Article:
Tim MurphyContributing Editor
Tim Murphy, based in Brooklyn, has been writing about HIV/AIDS for 25 years, for publications and organizations including TheBody, TheBodyPro, POZ, New York Magazine, The Nation, Housing Works, and Lambda Legal. He is the author of the 1980s New York City AIDS saga Christodora and the new novel Correspondents, which is set between two families in Boston, Beirut, and Baghdad during the years of the U.S. invasion of Iraq.
Latest by Tim Murphy
"Yes, the numbers are going down, but don't get too excited."
In a gentrifying city in the shadow of wealthy San Francisco, HIV service providers think of everything -- housing, food assistance, a spiritual community, and electrolysis -- they need to meet people's needs.
It may be suburbia, but Prince George's County HIV service providers are hard at work fighting poverty-related health risks and expanding sexual health education.
Fear of retaliation from Immigrations and Customs Enforcement (ICE) is complicating the already-tricky business of HIV prevention in Arizona's Maricopa county, the fastest-growing county in America.
Poverty, stigma and racial health disparities drive HIV rates that are among the nation's highest. But expanded Medicaid and PrEP access seem to have contributed to a recent drop in new cases.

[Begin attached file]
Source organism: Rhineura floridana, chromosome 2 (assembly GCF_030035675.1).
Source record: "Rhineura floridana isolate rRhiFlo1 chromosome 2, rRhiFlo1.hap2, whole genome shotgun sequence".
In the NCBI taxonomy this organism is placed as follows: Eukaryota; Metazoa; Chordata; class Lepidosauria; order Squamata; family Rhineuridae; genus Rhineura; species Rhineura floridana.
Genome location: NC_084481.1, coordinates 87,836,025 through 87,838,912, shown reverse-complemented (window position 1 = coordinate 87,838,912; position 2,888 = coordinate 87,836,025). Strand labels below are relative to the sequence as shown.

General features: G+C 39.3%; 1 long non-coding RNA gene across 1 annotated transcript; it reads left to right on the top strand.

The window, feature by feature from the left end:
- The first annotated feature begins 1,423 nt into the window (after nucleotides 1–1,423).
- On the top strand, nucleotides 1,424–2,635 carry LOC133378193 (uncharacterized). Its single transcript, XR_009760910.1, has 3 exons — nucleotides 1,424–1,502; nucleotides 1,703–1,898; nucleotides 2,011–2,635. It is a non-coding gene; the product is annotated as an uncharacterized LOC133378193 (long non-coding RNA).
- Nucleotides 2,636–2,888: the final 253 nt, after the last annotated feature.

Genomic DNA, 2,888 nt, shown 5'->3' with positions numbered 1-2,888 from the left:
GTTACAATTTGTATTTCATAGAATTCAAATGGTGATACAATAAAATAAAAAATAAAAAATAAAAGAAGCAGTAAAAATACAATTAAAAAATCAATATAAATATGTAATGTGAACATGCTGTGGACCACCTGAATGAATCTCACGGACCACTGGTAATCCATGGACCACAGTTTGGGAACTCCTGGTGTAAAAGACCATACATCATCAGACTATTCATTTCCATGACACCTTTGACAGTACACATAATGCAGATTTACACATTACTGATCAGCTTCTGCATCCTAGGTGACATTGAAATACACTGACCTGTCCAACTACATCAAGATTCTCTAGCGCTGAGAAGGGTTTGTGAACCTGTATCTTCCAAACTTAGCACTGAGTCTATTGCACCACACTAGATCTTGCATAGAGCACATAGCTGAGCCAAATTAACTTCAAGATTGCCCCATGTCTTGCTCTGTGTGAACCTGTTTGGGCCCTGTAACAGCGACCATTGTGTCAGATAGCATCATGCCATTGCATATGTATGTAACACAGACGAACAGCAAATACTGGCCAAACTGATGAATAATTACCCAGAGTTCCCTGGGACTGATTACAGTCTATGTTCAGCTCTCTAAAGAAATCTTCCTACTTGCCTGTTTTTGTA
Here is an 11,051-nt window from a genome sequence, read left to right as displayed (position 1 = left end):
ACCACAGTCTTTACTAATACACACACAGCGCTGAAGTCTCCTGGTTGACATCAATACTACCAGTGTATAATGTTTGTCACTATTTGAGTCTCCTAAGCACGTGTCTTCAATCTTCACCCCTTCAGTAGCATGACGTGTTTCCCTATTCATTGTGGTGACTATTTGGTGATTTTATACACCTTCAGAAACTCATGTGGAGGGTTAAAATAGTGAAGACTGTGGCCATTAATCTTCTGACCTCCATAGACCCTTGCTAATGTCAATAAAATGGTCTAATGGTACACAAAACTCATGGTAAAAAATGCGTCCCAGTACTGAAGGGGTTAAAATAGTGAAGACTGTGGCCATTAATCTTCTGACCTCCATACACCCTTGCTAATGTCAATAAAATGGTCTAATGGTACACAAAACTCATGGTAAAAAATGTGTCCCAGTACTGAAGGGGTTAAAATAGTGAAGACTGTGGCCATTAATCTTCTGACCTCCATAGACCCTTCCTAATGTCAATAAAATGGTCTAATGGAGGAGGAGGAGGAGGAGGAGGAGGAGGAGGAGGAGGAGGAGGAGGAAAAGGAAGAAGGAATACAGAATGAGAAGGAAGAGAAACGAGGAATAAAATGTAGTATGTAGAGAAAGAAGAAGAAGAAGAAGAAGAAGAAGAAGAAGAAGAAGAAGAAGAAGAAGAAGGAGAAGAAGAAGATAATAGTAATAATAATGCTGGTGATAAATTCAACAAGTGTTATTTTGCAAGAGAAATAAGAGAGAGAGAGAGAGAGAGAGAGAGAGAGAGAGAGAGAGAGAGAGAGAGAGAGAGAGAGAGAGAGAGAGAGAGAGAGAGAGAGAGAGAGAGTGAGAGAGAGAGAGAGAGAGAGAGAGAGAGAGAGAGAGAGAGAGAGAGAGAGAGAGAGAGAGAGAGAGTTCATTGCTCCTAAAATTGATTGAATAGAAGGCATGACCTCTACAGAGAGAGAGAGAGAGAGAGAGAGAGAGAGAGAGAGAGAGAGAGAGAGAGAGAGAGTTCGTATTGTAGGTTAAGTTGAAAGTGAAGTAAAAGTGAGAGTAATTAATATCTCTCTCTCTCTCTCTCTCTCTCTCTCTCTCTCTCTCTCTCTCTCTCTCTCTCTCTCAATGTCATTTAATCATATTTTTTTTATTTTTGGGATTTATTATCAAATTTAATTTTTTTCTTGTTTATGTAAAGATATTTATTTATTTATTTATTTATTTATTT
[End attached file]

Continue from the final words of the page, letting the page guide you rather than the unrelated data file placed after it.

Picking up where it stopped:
"We still have people here who think you can get HIV from a toilet seat, and families who make HIV-positive members eat on the porch on Thanksgiving. They've heard that you can't get HIV that way, but for some reason they don't believe it."
In conservative Central Indiana, this LGBTQ-run agency transcended its repressive origins and helps people with HIV who are discriminated against at other local institutions.
In North Carolina, Greater Charlotte is booming, but income disparity, Immigration and Customs Enforcement (ICE) raids on immigrants, and spread-out service providers all create challenges to reversing HIV rates.
Diagnosed in 1985, Jesus Heberto Guillen Solis has created a digital community for 5,000 people living with HIV/AIDS ... and counting.
Using a one-stop-shop model of care and wraparound services, this organization makes sure clients don't have to travel to multiple centers to get their needs met.